Molecular response of Deinococcus radiodurans to simulated microgravity explored by proteometabolomic approach

Emanuel Ott, Felix M. Fuchs, Ralf Moeller, Ruth Hemmersbach, Yuko Kawaguchi, Akihiko Yamagishi, Wolfram Weckwerth, Tetyana Milojevic

Regarding future space exploration missions and long-term exposure experiments, a detailed investigation of all factors present in the outer space environment and their effects on organisms of all life kingdoms is advantageous. Influenced by the multiple factors of outer space, the extremophilic bacterium Deinococcus radiodurans has been long-termly exposed outside the International Space Station in frames of the Tanpopo orbital mission. The study presented here aims to elucidate molecular key components in D. radiodurans, which are responsible for recognition and adaptation to simulated microgravity. D. radiodurans cultures were grown for two days on plates in a fast-rotating 2-D clinostat to minimize sedimentation, thus simulating reduced gravity conditions. Subsequently, metabolites and proteins were extracted and measured with mass spectrometry-based techniques. Our results emphasize the importance of certain signal transducer proteins, which showed higher abundances in cells grown under reduced gravity. These proteins activate a cellular signal cascade, which leads to differences in gene expressions. Proteins involved in stress response, repair mechanisms and proteins connected to the extracellular milieu and the cell envelope showed an increased abundance under simulated microgravity. Focusing on the expression of these proteins might present a strategy of cells to adapt to microgravity conditions.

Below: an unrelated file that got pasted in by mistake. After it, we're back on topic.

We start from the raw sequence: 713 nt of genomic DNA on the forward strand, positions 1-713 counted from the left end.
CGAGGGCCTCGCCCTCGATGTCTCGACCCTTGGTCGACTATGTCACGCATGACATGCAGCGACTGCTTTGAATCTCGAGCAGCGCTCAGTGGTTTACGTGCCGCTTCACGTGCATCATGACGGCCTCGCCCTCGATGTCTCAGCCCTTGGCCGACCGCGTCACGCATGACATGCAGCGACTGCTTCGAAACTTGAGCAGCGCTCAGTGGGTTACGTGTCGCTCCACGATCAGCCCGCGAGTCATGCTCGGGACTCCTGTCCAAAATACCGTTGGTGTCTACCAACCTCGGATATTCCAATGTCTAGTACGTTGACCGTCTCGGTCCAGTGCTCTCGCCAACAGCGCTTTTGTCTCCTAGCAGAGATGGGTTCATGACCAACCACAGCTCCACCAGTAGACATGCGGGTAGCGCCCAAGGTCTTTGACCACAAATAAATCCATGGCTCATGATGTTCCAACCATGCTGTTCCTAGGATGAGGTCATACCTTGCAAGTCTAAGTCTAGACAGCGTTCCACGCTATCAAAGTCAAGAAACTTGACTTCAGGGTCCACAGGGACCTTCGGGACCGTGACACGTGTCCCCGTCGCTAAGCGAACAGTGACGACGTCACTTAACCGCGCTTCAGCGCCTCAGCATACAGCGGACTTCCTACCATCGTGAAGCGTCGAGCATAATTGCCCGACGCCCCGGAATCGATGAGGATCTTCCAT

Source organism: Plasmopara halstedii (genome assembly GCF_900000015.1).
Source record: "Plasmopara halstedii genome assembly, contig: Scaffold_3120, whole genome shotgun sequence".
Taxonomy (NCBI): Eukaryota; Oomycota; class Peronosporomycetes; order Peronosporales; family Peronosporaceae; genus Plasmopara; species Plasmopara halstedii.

Department of Biophysical Chemistry, Large-Instrument Facility for Mass Spectrometry in Life Sciences
External organisation(s)
Deutsches Zentrum für Luft- und Raumfahrt e.V. (DLR), Chiba Inst Technol, Chiba Institute of Technology, PERC, Tokyo Institute of Technology (TIT)
Scientific Reports
No. of pages
Publication date
Peer reviewed
Austrian Fields of Science 2012
106002 Biochemistry, 106037 Proteomics
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